[2] Chains of gold, of considerable value, were in our author's time, usually worn by wealthy citizens, and others, in the same manner as they now are, op public occasions, by the Aldermen of London. REED

(3) A parallel thouyht occurs in the first chapter of Isaiah, where the prophet, describing the desolation of Judah, says : “ The daughter of Zion is left as a cottage in a vide yarı, ay a lodge in a garden of cucumbers,'' &c. I am informed, that Dear Aleppo, these louely buildings are still made use of, it being necessary, that tbe teldy where water-melons, cucumbera, &c. are raised, should be regularly watched, I learn from Thomas Newton's Herball to the Bible. 8vo. 1587, that “ so soope as tho cucumbers, &c. be gathered, these lodges are abandoned of the watchmen and keepers, and no more frequented." From these forsaken buildings, it should seem, the prophet lakes bis comparison. STEEVENS.

D. Pedro. To be whipped! What's his fault?

Bene. The flat transgression of a school-boy; who, being overjoy'd with finding a bird's nest, shows it his companion, and he steals it.

D. Pedro. Wilt thou make a trust a transgression? The transgression is in the stealer.

Bene. Yet, it had not been amiss, the rod had been made, and the garland too; for the garland he might have worn himself; and the rod he might have bestowed on you, who, as I take it, have stol’n his bird's nest.

Ď. Pedro. I will but teach them to sing, and restore them to the owner.

Bene. If their singing answer your saying, by my faith, you say honestly.

D. Pedro. The lady Beatrice hath a quarrel to you; the gentleman, that danced with her, told her she is much wronged by you.

Bene. 0, she misused me past the endurance of a block; an oak, but with one green leaf on it, would have answered her; my very visor began to assume life, and scold with her: She told me, not thinking I had been myself, that I was the prince's jester; that I was duller than a great thaw; huddling jest upon jest, with such impossible conveyance, upon me, that I stood like a man at a mark, with a whole army shooting at me : She speaks poniards, and every word stabs : if her breath were as terrible as her terminations, there were no living near her; she would infect to the north star. I would not marry her, though she were endowed with all that Adam had left him before he transgressed: she would have made Hercules have turned spit ; yea, and have cleft his club to make the fire too. Come, talk not of her; you shall find her the infernal Até in good apparel. I would to God, some scholar would conjure ber;" for, certainly, while she is here, a man may live as quiet in hell, as in a sanctuary ; and people sin upon purpose, because they would go thither; so, indeed, all disquiet, horror, and perturbation follow her.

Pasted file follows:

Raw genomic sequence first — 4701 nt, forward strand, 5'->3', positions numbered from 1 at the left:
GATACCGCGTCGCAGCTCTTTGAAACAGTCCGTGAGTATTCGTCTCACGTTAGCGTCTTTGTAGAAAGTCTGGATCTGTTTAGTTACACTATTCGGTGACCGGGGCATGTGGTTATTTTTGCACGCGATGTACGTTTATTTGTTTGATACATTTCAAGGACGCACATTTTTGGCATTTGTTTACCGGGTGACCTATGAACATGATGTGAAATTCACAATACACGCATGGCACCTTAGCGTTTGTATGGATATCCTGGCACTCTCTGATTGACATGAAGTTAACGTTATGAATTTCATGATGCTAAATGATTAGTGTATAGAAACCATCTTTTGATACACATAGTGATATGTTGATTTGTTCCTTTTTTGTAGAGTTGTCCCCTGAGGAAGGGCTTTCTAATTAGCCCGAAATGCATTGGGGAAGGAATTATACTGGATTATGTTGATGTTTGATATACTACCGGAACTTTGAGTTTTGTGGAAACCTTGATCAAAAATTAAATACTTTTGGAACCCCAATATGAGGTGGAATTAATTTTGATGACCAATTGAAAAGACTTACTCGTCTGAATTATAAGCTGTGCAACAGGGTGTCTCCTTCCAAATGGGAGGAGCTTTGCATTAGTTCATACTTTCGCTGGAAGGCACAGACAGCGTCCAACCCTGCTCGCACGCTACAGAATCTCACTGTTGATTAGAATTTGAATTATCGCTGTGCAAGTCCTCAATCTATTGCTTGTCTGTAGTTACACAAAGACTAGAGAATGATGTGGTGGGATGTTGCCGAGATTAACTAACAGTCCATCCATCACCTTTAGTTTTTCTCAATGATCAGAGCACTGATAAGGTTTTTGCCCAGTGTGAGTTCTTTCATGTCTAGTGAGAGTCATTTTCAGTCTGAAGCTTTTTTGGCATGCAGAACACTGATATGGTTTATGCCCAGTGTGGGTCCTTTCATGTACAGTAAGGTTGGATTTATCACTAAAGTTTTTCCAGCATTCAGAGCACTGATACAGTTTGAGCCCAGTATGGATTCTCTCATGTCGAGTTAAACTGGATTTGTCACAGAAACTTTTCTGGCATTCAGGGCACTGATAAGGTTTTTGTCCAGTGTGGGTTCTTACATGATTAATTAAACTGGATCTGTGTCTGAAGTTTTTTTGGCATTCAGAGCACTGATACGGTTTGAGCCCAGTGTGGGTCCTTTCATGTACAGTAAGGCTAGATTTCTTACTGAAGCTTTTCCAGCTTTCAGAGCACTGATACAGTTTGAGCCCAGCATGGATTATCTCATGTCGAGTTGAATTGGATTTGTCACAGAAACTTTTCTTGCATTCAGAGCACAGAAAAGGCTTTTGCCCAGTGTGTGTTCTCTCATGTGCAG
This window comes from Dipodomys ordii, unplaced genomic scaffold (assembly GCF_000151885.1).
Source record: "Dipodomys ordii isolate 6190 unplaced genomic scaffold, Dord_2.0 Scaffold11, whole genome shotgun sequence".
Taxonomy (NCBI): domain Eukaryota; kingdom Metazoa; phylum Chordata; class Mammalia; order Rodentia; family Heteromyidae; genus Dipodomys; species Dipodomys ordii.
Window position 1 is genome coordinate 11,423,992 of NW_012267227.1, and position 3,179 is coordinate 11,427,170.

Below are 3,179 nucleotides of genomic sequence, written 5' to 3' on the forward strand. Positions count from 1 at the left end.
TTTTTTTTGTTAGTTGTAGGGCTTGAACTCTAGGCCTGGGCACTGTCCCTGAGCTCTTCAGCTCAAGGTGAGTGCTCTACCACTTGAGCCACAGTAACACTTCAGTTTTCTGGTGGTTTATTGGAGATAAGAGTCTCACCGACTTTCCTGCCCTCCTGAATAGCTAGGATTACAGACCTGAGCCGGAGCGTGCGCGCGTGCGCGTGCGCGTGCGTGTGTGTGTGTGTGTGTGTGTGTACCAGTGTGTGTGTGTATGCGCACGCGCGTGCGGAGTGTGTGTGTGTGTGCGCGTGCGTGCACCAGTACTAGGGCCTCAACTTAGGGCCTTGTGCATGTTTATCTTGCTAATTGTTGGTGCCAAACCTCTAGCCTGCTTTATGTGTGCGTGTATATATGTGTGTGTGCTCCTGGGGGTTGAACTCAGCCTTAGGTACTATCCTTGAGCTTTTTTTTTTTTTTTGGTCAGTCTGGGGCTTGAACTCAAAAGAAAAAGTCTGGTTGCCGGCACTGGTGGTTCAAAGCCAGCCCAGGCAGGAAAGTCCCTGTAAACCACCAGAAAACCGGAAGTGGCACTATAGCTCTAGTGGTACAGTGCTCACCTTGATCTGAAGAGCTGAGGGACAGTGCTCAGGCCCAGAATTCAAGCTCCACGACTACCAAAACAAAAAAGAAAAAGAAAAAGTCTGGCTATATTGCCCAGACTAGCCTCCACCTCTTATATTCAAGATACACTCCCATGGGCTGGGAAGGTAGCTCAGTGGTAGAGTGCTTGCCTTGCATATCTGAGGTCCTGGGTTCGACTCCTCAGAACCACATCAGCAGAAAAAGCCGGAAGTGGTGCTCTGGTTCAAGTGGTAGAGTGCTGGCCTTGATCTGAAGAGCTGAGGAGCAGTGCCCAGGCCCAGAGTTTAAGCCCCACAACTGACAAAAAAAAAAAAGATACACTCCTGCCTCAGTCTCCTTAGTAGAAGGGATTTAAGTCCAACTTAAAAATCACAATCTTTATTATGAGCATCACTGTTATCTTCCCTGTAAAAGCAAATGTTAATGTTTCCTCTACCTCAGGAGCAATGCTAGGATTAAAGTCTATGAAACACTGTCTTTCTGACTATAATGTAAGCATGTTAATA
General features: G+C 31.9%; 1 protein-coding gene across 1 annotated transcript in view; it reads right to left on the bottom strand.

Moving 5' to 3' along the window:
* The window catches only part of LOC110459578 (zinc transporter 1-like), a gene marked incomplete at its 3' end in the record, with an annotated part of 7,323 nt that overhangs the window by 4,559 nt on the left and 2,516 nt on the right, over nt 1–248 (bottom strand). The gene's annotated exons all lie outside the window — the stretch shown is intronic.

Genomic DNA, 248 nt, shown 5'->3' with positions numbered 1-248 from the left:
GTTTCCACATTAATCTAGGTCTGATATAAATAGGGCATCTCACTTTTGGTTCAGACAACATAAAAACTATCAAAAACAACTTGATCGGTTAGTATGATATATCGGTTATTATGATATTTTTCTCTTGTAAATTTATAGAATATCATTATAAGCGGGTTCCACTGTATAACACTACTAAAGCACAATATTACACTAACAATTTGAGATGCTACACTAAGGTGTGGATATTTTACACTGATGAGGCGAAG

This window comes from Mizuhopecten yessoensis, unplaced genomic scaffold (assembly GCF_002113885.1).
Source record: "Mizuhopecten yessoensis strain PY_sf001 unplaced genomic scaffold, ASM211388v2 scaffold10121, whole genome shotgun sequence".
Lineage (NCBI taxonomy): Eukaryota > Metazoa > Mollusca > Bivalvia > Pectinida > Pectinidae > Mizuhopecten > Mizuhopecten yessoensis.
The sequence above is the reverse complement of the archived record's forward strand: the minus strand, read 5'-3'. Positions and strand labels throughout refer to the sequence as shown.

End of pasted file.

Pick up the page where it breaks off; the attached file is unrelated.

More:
Re-enter CLAUDIO, and BEATRICE. D. Pedro. Look, here she comes. Bene. Will your grace command me any service to [4] As Shakespeare always attributes to bis erorcists the power of raising spirita, he gives bis conjärer, in this place, the power of Jaying them. M. MASON.

the world's end? I will go on the slightest errand now to the Antipodes, that you can devise to send me on; I will fetch you a toothpicker now from the farthest inch of Asia ; bring you the length of Prester Jobn's foot; fetch you a hair off the great Cham's beard ;s do you any embassage to the Pigmies, rather than hold three words conference with this harpy : You have no employment for me?

D. Pedro. None, but to desire your good company.

Bene. O God, sir, here's a dish I love not; I cannot endure my lady Tongue.

[Exit. D. Pedro. Come, lady, come ; you have lost the heart of signior Benedick.